Biological Psychiatry: Taking Food Addiction Seriously

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It’s an area of growing interest in psychology, psychiatry and addiction treatment: How closely linked are addiction and eating disorders?

With new studies in brain neurochemistry, we are gaining a new understanding of how impulsive and emotionally driven behaviors cross the boundaries between drug addiction and other harmful activities. The links and similarities are covered in the latest issue of Biological Psychiatry, which focuses on eating disorders.

Common brain mechanisms

In some key aspects, the parallels are striking. Common brain mechanisms of reward and reinforcement, as well as self-treatment for underlying psychological issues, while other attributes are very different. For example, there is no innate drive for drug-seeking as there is with food.

Since eating is thought to be evolutionarily forced, the articles offer a picture that seems to show drugs may be corrupting an existing system (primarily dopamine regulation) useful to motivate reward and reinforcement with food. If this picture is true, we may be hardwired to be food addicts (at least some percentage of us) with substance abuse an added consequence.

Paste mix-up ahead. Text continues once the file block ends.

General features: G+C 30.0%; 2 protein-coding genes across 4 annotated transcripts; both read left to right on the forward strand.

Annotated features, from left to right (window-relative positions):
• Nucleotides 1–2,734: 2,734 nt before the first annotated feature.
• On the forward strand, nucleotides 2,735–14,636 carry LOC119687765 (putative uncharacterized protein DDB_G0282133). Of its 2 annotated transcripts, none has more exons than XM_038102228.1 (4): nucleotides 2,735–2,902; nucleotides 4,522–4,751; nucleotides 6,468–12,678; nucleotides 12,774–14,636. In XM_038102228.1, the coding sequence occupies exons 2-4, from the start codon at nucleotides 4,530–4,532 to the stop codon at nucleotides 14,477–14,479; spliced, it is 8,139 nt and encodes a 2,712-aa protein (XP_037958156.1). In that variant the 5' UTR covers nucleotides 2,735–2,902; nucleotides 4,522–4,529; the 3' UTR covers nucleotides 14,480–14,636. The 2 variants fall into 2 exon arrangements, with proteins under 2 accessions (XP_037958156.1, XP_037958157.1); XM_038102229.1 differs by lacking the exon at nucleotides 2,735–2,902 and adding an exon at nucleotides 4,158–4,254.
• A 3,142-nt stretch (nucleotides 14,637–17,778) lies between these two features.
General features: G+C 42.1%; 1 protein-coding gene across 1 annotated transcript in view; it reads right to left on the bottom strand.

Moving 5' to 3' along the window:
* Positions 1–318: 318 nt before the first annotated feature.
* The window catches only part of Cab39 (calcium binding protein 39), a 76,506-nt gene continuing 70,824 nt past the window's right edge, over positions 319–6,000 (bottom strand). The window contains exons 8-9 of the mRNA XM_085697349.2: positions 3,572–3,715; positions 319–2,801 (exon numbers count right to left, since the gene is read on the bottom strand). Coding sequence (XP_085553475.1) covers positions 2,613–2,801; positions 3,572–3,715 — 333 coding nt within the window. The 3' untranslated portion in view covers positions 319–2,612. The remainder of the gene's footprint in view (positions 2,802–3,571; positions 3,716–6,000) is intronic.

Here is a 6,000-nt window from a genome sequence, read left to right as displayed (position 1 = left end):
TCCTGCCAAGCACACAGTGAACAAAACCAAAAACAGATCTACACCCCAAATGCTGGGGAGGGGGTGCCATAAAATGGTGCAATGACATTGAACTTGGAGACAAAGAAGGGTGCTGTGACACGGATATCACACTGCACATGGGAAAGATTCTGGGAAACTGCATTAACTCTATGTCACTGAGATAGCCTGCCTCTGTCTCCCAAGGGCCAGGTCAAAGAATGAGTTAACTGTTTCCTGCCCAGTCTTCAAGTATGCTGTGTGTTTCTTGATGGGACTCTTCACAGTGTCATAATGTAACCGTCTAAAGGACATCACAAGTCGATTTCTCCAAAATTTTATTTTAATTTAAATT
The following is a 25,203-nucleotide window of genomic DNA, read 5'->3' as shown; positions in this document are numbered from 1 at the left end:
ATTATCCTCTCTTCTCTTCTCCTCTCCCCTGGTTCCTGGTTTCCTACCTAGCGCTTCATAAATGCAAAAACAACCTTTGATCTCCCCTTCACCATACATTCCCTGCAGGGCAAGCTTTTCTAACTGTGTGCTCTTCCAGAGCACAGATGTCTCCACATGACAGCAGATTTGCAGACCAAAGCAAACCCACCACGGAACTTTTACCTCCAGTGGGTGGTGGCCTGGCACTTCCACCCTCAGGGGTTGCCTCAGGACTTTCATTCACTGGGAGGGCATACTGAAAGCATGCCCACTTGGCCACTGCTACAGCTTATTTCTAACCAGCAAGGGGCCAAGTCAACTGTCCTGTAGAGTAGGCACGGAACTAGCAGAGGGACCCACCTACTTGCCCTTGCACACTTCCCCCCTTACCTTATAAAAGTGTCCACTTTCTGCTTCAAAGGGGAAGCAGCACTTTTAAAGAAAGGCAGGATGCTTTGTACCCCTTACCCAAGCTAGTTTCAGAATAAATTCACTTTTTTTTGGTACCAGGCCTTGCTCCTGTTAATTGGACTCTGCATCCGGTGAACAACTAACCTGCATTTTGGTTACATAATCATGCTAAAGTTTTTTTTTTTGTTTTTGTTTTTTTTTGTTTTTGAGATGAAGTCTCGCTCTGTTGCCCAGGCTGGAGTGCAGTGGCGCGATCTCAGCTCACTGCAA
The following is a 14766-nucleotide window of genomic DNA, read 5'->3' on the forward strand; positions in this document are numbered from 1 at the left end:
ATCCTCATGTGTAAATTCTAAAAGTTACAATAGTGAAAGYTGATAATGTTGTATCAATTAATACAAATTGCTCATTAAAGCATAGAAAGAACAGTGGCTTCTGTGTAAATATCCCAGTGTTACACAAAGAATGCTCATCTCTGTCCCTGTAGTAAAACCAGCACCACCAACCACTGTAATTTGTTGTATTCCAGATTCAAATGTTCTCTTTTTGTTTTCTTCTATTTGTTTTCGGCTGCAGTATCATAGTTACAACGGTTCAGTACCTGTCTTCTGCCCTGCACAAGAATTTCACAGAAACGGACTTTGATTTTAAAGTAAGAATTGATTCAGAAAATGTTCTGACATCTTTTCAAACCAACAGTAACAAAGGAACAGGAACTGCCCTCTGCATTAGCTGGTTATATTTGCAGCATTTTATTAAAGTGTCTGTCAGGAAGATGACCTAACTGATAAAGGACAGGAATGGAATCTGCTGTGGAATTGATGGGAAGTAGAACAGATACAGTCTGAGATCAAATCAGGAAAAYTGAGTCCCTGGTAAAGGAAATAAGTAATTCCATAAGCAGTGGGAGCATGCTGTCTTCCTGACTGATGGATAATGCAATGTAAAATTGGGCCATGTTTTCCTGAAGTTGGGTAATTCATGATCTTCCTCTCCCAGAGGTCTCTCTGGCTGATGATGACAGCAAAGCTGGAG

The issue covers many other topics in some detail, including reviewing the literature on topics like: neural adaptations to overeating, risk factors and susceptibility, and binge eating as a close parallel to drug addiction.

Drug may prevent weight gain after smoking cessation

One particular study of note is the use of naltrexone, a drug prescribed for opiate addiction, in the treatment of weight gain subsequent to smoking cessation. Naltrexone is a competitive agonist for opioid receptors and finds use in treating heroin (or other narcotic) overdose. The study found that women who quit smoking gained less weight when on the drug (but not men), meaning this may be a useful treatment and offering a link between food and opioids (at least in women).

The issue does not settle the question of whether or not overeating is a “true” addiction, but it shows that in some cases this is a useful paradigm. Patients who show signs of addiction related to food may benefit from some of the same treatments used for substance abuse.

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